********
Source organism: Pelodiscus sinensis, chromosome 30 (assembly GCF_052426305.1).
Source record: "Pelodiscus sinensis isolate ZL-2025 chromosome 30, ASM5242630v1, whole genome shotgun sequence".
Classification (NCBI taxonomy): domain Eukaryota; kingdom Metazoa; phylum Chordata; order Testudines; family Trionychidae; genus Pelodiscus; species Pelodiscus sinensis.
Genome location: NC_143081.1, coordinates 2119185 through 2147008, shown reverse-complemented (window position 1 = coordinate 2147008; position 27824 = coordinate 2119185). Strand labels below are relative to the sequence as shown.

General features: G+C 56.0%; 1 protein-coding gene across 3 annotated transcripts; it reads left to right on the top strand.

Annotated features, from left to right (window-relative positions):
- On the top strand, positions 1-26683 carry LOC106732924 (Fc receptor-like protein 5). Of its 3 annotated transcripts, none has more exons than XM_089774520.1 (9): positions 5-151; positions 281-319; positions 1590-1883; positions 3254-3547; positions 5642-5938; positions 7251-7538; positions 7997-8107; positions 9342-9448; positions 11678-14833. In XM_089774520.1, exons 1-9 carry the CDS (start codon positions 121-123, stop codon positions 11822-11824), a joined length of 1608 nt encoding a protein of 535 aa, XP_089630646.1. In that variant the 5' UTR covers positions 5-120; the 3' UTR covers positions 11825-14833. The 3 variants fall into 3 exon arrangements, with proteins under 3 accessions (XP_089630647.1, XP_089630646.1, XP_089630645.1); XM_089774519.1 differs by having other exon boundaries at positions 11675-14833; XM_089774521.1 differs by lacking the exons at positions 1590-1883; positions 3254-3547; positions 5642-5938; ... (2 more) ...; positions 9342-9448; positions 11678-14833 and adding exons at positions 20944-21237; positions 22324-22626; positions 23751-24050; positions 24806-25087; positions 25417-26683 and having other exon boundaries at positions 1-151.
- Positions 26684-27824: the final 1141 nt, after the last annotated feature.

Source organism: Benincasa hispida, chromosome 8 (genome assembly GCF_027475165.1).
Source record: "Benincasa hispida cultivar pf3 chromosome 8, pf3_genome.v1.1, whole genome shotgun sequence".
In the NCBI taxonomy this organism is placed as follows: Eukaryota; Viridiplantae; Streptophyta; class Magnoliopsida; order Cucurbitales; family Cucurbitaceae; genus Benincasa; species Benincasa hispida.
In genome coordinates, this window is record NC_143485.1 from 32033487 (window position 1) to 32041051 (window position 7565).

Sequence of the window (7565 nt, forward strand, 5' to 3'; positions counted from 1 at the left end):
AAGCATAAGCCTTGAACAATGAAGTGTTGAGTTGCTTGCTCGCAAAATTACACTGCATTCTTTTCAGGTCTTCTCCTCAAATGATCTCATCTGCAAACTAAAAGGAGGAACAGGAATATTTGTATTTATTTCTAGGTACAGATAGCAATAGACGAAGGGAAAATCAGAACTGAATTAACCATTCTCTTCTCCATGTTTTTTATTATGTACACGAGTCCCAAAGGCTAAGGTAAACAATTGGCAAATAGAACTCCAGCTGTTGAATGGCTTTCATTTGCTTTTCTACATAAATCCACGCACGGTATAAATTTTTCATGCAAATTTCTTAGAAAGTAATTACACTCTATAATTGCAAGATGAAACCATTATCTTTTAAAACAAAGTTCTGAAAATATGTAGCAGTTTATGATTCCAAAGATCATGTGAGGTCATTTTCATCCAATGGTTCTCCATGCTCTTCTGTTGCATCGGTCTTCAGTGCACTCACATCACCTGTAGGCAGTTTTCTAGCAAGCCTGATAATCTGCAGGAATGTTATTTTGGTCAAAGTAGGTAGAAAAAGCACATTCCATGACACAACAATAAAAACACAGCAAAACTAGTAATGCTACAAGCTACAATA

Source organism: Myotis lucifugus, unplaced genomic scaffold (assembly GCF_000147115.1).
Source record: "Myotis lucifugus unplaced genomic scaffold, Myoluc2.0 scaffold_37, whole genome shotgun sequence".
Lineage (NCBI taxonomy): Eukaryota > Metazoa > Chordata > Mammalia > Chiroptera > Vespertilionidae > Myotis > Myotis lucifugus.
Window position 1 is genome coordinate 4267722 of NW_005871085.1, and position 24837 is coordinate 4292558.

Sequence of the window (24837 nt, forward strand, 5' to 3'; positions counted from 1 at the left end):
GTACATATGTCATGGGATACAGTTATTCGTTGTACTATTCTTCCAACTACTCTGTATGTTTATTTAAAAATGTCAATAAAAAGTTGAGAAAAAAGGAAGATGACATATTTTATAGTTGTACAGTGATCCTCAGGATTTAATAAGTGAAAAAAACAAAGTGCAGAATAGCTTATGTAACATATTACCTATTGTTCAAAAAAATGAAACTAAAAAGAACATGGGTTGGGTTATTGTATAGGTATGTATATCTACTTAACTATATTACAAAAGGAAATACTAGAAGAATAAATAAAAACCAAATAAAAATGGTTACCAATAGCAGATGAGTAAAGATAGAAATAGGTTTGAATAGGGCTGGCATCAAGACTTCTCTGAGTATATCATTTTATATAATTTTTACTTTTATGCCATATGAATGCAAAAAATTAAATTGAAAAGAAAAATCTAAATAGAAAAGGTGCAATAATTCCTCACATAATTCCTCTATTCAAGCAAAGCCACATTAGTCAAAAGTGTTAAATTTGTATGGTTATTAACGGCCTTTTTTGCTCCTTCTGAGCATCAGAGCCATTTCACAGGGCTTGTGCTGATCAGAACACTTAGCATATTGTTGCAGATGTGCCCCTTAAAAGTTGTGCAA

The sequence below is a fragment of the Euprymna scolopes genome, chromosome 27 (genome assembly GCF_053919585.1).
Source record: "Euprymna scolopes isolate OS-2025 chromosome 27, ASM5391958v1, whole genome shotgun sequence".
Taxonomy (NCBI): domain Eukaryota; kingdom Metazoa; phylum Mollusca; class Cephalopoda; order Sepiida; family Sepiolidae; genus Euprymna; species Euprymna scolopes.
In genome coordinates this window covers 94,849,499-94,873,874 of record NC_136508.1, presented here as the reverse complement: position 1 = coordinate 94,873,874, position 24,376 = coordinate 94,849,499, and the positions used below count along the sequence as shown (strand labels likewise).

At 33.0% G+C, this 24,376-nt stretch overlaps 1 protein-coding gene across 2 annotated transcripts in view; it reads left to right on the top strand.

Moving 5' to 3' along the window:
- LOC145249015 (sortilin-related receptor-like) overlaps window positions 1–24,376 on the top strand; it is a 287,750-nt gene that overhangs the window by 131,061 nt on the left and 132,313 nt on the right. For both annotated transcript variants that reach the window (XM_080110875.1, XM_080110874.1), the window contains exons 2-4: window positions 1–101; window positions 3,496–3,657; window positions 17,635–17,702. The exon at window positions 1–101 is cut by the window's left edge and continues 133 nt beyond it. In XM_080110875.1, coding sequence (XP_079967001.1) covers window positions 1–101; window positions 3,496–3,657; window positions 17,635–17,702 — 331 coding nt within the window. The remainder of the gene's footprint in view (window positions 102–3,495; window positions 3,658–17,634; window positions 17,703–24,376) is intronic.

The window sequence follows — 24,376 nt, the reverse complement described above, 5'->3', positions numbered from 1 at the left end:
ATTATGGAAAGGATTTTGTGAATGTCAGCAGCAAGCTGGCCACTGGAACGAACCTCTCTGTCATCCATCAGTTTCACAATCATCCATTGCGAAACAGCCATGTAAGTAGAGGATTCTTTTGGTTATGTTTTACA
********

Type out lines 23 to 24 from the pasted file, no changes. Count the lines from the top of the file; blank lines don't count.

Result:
Taxonomy (NCBI): domain Eukaryota; kingdom Metazoa; phylum Mollusca; class Cephalopoda; order Sepiida; family Sepiolidae; genus Euprymna; species Euprymna scolopes.
In genome coordinates this window covers 94,849,499-94,873,874 of record NC_136508.1, presented here as the reverse complement: position 1 = coordinate 94,873,874, position 24,376 = coordinate 94,849,499, and the positions used below count along the sequence as shown (strand labels likewise).